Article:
Expressing your boundaries can be scary for anyone, but especially for us introverts. However, it’s necessary in order for us to have healthy, authentic relationships. So gather your courage, be firm, and communicate your concerns. Any friend who truly cares about you will respect your differences. If they don’t, change your friend!

Do you ever struggle to know what to say?

As an introvert, you actually have the ability to be an amazing conversationalist — even if you’re quiet and hate small talk. To learn how, we recommend this online course from our partner Michaela Chung. Click here to check out the Introvert Conversation Genius course.

3. Be open to compromise every once in a while, too.

As much as you may need to firmly express your boundaries, it’s also a good idea to compromise here and there and share in the extroverted experience. Doing this may be easier for those of us (myself included) who consider ourselves  “extroverted” introverts and can dip our toes into both worlds.

I am proud to be an introvert. But I also love spending time with my close friends, meeting new people, and having meaningful conversations. If I’m in the right mood, I may even enjoy a party or two. I just need to have my alone time to recharge my social batteries. Being in constant socializing mode does not work for me.

For instance, I went on a girls’ trip to the Caribbean. One of my friends got excited about the nightlife and wanted us to go out almost every night. My first instinct was to stay home and watch YouTube videos. However, I reminded myself that planning this trip took a lot of effort from all of us and I should make the most of it. 

So I went out with them. Even though I was exhausted afterward, I had a lot of fun and would absolutely do it again. On nights when I really didn’t feel like going out, I communicated my preference to them. They understood and went without me while I stayed back and rested. It was a win-win, proving that communication is key!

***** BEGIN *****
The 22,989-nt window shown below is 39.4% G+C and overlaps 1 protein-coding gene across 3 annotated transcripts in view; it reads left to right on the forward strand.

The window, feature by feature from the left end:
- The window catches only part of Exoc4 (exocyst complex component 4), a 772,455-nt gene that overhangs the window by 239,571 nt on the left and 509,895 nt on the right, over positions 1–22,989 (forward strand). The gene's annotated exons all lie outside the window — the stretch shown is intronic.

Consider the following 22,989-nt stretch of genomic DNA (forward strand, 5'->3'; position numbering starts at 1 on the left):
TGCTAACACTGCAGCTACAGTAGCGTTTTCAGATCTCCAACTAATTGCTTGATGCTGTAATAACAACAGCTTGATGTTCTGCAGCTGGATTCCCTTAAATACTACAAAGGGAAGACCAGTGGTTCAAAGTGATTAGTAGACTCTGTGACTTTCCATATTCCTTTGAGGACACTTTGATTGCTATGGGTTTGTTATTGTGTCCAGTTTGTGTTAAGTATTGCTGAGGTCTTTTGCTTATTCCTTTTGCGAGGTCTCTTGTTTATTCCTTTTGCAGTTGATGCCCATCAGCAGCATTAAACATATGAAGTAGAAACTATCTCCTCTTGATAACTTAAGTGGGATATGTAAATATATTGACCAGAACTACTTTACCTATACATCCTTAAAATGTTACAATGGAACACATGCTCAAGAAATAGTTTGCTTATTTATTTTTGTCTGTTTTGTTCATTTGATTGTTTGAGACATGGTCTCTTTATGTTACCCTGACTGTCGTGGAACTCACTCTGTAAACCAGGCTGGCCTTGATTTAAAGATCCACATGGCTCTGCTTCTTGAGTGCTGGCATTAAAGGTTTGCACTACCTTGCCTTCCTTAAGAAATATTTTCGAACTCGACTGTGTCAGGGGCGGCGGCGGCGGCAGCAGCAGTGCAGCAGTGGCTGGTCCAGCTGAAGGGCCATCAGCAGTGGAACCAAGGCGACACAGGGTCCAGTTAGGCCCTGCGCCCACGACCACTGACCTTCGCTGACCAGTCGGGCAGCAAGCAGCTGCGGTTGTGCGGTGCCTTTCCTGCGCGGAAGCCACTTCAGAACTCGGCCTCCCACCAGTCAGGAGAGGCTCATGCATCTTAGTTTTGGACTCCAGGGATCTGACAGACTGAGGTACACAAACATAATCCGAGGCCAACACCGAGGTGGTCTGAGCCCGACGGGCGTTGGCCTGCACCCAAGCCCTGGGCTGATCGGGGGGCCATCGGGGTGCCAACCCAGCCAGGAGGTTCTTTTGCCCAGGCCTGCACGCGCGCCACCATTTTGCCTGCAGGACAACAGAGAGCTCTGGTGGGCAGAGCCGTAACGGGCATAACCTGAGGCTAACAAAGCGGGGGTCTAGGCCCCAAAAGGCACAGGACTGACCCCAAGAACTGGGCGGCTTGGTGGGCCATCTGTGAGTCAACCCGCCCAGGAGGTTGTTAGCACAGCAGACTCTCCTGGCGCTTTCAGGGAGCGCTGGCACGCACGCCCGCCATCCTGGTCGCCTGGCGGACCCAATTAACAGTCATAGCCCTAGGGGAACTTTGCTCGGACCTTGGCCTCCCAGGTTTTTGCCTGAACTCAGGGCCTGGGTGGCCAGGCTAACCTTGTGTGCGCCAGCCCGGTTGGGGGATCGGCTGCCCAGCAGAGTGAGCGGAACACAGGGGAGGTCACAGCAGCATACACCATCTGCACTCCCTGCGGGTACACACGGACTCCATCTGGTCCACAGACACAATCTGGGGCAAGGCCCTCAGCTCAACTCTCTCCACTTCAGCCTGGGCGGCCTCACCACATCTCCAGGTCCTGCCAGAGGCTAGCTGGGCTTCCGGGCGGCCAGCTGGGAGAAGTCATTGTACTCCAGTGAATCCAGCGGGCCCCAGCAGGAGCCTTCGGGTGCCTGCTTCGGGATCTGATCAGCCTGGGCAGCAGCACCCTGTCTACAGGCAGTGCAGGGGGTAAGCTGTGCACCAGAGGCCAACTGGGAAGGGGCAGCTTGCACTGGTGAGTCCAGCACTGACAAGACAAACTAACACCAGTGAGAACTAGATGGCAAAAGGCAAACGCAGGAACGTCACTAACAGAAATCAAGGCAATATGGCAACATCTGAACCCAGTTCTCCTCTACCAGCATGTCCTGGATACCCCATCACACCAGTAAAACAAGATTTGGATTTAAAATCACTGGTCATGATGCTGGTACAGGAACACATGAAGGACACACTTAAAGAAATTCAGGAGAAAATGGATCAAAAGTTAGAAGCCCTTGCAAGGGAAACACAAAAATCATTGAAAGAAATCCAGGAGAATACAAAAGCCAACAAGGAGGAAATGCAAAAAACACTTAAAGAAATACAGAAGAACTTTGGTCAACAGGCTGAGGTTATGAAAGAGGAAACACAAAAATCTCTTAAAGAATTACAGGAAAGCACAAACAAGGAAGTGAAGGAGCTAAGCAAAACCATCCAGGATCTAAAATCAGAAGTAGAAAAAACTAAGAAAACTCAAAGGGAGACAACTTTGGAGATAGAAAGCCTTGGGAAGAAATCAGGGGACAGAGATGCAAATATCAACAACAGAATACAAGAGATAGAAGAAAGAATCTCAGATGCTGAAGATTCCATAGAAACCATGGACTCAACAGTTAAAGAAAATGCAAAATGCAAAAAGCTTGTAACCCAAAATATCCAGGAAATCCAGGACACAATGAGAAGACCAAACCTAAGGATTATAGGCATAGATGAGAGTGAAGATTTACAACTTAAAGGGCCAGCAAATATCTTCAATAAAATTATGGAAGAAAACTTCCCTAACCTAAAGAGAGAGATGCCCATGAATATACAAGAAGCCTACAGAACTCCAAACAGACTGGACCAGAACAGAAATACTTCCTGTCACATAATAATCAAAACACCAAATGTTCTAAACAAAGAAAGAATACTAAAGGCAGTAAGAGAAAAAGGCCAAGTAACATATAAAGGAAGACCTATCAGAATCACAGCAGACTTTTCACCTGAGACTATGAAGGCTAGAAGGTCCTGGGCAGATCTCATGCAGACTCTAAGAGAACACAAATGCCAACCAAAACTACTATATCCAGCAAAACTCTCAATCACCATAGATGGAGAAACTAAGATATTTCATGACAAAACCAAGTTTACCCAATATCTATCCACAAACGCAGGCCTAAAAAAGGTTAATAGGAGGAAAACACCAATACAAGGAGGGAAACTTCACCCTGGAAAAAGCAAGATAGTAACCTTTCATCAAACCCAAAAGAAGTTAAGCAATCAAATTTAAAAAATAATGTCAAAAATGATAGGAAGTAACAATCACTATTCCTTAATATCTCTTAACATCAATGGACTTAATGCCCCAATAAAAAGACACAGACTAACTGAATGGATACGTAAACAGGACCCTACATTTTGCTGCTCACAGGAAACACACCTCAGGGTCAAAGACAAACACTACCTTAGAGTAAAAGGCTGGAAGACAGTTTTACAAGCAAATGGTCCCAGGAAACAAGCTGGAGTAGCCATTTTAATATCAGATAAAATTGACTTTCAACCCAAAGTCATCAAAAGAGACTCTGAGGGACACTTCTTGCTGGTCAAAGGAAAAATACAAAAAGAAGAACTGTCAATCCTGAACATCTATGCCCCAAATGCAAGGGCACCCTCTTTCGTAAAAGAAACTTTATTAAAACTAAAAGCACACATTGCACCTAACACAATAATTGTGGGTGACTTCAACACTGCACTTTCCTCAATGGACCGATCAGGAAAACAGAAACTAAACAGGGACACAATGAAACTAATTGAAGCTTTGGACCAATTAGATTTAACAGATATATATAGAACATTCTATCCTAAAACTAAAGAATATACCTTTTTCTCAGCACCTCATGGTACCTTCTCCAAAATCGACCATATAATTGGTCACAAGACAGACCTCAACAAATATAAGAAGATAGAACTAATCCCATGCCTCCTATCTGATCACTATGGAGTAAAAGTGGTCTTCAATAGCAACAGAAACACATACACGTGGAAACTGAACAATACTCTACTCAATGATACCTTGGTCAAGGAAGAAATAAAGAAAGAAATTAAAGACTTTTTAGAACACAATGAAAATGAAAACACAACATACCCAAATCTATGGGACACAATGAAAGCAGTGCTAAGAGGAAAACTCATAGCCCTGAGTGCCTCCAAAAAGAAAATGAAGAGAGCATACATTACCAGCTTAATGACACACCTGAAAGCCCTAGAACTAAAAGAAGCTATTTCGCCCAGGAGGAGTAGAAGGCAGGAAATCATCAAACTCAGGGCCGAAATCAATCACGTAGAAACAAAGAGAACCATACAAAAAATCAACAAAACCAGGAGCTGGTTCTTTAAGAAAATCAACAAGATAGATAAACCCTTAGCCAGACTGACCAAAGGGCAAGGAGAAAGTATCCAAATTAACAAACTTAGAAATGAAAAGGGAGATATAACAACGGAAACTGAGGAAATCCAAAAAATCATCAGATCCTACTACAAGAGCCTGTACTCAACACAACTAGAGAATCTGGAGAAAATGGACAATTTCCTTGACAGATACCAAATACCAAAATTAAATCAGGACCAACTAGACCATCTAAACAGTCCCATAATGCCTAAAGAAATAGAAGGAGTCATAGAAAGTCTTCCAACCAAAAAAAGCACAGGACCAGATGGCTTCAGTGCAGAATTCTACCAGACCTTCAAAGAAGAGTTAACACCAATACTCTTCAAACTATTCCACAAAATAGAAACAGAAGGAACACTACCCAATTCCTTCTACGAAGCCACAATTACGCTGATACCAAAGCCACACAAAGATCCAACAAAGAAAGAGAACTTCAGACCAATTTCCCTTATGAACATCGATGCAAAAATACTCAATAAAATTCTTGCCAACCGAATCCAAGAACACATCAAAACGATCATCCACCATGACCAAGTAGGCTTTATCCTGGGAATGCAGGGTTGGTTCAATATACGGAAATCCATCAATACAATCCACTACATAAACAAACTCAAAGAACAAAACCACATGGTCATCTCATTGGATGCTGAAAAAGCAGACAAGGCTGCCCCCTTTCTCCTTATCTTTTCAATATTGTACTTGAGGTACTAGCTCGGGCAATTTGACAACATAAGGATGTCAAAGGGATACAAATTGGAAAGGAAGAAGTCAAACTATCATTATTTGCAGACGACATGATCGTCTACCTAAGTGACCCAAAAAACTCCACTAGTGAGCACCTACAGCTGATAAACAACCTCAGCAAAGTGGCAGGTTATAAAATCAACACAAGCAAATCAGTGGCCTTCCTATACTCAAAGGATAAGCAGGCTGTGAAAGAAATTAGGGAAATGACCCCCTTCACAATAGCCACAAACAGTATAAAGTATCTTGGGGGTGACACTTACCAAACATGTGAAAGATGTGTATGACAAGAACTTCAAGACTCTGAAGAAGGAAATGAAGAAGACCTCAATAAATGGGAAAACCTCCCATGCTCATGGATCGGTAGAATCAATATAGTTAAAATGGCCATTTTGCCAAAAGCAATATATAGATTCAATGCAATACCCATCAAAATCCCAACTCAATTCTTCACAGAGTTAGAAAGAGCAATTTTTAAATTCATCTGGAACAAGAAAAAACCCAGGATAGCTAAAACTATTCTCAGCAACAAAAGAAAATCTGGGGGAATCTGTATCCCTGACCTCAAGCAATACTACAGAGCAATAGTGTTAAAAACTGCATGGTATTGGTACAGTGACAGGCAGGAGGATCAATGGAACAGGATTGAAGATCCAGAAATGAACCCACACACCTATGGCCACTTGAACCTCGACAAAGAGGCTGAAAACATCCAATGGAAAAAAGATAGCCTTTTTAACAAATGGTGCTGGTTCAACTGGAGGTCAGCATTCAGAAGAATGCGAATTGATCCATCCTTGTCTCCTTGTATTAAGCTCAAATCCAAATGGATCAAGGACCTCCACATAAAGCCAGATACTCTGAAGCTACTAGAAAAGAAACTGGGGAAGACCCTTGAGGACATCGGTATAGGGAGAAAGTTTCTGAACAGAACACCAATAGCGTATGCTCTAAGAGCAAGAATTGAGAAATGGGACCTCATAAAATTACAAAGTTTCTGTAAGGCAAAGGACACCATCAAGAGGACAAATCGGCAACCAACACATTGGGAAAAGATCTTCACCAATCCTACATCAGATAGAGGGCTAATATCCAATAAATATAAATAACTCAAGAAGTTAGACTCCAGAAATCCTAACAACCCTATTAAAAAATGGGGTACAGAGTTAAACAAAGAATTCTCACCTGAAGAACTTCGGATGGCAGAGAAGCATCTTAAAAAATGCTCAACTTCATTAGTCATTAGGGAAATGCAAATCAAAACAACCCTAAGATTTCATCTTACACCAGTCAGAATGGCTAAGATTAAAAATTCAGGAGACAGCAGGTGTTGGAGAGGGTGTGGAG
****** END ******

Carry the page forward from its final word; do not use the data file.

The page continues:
There needs to be some give and take in every relationship; things can’t always happen exactly the way you want them to. Honestly, sometimes it’s a good thing because it teaches you new things or exposes you to awesome experiences you never knew you could have.

No matter how annoying they may be sometimes (I say that with love!), keep an open mind and learn to compromise with your extroverted friends. Who knows? You might have some fun in the process.

4. Remind yourself of why you love this person as a friend.

All friendships are complicated and conflicts are unavoidable. This is especially true in the case of an introvert/extrovert relationship or friendship. Each person may deeply care about the other, but their differing personalities are bound to get in the way. When that happens, I find it helpful to remind myself of all the things I love about this person and why I value my friendship with them. 

For example, I have a close friend who I love, but who is also a very social person. He often invites a bunch of people to every gathering. As an introvert, this is not my cup of tea; I prefer to spend quality time with select people because I feel drained after large gatherings. There are times when I’ve questioned my friendship with him because of his actions. However, I’d then remind myself why I value our friendship: He is a caring and loving friend, and he has supported me through some dark times. These traits trump his extroverted desire to go out all the time.

It sounds basic, but it works. So next time your extroverted friend drives you crazy and you consider cutting them out of your life, take a minute and remind yourself why you love them — and why your life wouldn’t be the same without them!

My fellow introverts, do you have a lot of extroverted friends? And how do you manage your friendship with them? Let us know down below!

Do you struggle with overthinking? If yes, check out my blog, Thoughts From Alfy, where I share life hacks and advice to help my fellow overthinkers live life one thought at a time!